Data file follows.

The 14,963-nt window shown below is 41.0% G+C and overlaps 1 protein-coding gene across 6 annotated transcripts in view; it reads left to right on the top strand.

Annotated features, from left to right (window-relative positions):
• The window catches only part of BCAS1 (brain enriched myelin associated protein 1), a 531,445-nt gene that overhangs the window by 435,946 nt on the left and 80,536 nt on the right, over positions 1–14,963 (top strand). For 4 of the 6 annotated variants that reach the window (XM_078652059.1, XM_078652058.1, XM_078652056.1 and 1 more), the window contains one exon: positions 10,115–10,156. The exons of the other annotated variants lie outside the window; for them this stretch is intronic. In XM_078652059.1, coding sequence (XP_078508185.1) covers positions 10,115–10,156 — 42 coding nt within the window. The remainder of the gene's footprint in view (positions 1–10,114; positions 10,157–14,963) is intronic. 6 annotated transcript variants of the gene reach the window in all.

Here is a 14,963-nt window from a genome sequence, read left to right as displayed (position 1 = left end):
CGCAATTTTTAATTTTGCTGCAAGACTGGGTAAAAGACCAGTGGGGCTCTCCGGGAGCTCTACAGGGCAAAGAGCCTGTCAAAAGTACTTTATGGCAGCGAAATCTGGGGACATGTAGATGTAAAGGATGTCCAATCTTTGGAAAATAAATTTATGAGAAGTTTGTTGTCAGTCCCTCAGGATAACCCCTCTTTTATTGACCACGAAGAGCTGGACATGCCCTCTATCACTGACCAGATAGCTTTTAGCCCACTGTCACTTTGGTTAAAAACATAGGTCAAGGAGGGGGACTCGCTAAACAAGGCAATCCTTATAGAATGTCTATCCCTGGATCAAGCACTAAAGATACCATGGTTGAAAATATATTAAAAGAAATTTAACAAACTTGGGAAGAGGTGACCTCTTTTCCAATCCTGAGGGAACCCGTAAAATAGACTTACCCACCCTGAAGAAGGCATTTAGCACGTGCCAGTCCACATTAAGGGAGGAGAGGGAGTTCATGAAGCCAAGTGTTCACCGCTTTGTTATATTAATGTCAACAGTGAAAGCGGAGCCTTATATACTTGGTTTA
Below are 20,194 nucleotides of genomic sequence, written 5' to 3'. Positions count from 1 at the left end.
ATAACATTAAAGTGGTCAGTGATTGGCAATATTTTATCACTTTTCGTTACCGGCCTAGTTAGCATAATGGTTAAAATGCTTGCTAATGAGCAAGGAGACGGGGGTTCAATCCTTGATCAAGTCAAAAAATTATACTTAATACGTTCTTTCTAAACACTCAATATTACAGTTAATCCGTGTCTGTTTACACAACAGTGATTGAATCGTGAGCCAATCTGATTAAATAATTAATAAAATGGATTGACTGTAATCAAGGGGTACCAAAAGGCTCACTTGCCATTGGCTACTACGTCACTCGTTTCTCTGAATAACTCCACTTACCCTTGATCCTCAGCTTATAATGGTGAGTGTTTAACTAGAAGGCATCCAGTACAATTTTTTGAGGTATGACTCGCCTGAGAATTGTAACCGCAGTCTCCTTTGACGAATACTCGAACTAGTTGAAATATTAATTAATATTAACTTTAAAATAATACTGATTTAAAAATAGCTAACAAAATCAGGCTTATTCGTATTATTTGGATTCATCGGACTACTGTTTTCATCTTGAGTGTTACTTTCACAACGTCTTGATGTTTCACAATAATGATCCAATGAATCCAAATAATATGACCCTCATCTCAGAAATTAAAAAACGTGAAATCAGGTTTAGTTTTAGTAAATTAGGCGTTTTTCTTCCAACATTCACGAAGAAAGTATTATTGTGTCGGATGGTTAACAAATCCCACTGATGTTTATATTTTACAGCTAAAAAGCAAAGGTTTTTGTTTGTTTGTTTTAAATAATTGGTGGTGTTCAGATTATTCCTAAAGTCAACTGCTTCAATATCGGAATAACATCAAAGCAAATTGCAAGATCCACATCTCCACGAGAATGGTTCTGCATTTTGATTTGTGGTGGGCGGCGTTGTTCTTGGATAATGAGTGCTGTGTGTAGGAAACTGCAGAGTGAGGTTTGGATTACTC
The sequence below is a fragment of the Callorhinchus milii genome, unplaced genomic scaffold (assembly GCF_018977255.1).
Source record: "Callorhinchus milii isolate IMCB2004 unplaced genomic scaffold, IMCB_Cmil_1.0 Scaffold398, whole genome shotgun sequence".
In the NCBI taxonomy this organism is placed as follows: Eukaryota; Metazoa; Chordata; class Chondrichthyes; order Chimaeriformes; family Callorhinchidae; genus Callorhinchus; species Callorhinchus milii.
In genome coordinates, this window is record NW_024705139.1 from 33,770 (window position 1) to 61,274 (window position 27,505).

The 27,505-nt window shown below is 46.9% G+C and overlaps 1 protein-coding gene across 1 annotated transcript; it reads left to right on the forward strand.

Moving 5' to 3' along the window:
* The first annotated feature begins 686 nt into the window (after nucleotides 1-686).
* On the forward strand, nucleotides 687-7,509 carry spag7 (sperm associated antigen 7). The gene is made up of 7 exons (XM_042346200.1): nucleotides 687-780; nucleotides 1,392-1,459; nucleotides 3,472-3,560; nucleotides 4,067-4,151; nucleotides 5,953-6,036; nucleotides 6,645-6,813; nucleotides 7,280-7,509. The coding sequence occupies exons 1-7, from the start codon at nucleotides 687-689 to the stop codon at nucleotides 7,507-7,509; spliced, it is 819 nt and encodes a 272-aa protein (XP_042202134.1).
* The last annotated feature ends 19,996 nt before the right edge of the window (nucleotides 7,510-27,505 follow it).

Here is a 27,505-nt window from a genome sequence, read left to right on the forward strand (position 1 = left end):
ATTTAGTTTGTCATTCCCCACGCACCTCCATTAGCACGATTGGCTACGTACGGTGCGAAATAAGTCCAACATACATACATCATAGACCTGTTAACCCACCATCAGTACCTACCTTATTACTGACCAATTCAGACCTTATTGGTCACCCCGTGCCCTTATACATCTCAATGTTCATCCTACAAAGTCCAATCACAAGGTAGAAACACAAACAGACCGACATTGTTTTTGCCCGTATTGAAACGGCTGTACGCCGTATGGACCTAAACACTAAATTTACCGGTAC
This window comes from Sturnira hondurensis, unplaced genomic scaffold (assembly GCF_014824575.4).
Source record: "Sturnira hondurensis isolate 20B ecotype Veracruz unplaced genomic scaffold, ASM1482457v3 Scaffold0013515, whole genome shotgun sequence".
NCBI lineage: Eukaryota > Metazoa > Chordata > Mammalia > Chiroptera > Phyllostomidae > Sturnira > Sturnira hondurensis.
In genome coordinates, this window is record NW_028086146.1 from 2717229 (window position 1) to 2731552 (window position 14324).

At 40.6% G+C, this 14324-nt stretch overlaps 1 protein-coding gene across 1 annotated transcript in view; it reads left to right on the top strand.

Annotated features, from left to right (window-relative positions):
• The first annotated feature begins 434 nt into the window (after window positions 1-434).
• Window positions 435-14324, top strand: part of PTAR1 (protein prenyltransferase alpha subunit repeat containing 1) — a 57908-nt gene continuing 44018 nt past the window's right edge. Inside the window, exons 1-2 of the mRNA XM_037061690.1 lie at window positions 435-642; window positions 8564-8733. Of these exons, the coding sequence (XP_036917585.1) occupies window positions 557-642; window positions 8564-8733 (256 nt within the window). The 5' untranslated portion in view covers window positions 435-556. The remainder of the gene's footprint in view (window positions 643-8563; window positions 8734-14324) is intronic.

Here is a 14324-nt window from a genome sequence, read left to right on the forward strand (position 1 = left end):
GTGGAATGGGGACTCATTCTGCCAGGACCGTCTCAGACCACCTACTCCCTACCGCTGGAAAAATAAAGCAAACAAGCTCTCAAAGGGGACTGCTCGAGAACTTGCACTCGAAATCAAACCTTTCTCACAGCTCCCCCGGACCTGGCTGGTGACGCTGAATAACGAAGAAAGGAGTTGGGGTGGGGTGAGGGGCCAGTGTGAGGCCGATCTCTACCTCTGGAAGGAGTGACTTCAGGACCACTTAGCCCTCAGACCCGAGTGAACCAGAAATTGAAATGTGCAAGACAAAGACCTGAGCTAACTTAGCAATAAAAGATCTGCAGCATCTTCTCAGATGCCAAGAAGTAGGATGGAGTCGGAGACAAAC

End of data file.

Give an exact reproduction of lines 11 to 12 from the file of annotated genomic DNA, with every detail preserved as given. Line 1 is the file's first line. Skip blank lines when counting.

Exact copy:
In genome coordinates, this window is record NW_024705139.1 from 33,770 (window position 1) to 61,274 (window position 27,505).

The 27,505-nt window shown below is 46.9% G+C and overlaps 1 protein-coding gene across 1 annotated transcript; it reads left to right on the forward strand.